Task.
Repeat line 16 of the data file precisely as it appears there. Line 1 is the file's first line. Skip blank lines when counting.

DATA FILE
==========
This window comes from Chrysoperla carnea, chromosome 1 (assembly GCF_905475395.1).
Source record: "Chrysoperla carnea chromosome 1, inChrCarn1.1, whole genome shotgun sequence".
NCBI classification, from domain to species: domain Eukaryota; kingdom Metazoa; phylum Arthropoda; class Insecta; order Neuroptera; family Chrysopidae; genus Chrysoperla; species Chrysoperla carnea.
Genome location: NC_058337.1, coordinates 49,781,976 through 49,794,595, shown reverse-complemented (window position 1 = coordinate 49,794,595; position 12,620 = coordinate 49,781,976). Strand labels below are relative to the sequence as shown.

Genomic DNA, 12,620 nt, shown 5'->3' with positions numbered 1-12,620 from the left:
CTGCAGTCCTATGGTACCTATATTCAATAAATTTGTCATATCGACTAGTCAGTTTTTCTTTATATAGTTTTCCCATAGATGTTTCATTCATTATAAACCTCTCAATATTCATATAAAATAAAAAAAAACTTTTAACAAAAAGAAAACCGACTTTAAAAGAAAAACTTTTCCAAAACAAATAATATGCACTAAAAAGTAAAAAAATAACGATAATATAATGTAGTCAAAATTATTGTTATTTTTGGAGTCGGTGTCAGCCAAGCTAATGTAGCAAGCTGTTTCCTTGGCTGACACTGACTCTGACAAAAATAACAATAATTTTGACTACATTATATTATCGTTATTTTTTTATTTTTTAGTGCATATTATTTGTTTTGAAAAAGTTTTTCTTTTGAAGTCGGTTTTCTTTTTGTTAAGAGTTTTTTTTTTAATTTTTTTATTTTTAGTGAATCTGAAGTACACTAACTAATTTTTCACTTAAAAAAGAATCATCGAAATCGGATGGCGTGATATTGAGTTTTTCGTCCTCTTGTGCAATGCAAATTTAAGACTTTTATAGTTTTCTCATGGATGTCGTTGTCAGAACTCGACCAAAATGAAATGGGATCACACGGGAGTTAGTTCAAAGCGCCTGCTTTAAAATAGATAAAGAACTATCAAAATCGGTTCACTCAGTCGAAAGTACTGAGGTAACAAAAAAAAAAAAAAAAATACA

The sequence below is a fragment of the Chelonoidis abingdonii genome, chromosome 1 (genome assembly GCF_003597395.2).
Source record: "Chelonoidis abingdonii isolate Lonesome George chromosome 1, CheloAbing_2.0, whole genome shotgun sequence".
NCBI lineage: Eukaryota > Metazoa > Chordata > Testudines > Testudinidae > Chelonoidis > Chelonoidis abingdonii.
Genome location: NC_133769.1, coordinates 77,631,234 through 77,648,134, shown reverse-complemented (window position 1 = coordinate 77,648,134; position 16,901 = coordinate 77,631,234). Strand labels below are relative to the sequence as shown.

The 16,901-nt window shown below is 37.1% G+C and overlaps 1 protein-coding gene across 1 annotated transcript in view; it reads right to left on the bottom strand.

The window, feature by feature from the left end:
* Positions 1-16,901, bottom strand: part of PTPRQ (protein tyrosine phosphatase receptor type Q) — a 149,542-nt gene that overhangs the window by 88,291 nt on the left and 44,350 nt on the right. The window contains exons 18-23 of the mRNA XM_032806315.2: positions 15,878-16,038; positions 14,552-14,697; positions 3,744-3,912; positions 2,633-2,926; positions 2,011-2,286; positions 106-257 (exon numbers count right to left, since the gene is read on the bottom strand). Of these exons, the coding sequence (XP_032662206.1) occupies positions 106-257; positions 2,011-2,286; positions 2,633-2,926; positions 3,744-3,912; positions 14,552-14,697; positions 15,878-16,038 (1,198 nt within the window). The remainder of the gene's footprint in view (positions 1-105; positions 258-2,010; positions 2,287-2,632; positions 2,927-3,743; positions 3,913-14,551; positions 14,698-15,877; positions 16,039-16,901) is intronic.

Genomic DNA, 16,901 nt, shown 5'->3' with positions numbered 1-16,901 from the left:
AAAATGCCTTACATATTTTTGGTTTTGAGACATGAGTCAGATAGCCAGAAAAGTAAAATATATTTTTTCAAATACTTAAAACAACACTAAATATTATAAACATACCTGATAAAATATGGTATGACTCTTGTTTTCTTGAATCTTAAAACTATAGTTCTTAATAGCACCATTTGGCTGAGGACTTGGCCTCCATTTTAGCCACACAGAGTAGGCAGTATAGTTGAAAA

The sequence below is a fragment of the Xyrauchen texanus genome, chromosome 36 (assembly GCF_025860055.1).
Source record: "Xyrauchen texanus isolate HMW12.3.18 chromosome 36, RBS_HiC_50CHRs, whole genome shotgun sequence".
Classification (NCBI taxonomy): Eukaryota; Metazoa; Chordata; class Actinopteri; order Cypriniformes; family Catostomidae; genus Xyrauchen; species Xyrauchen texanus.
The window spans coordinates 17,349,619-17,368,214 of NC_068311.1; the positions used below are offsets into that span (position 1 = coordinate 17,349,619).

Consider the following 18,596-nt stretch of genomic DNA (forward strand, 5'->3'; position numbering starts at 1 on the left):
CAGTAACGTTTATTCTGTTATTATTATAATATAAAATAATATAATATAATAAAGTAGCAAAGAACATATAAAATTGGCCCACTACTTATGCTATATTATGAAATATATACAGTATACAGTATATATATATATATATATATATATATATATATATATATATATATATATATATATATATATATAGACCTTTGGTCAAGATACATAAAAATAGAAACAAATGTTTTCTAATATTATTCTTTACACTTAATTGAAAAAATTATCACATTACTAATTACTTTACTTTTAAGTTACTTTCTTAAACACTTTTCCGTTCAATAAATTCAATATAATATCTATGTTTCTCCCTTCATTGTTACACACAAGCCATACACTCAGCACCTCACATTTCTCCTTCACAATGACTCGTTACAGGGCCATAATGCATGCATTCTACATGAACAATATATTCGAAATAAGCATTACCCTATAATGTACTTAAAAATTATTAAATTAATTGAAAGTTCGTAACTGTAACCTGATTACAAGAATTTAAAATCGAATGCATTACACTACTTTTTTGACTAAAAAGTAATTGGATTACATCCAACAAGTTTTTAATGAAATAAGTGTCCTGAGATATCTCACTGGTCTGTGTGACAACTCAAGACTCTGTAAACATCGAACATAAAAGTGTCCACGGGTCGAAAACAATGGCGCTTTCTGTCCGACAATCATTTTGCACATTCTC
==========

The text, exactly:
The sequence below is a fragment of the Xyrauchen texanus genome, chromosome 36 (assembly GCF_025860055.1).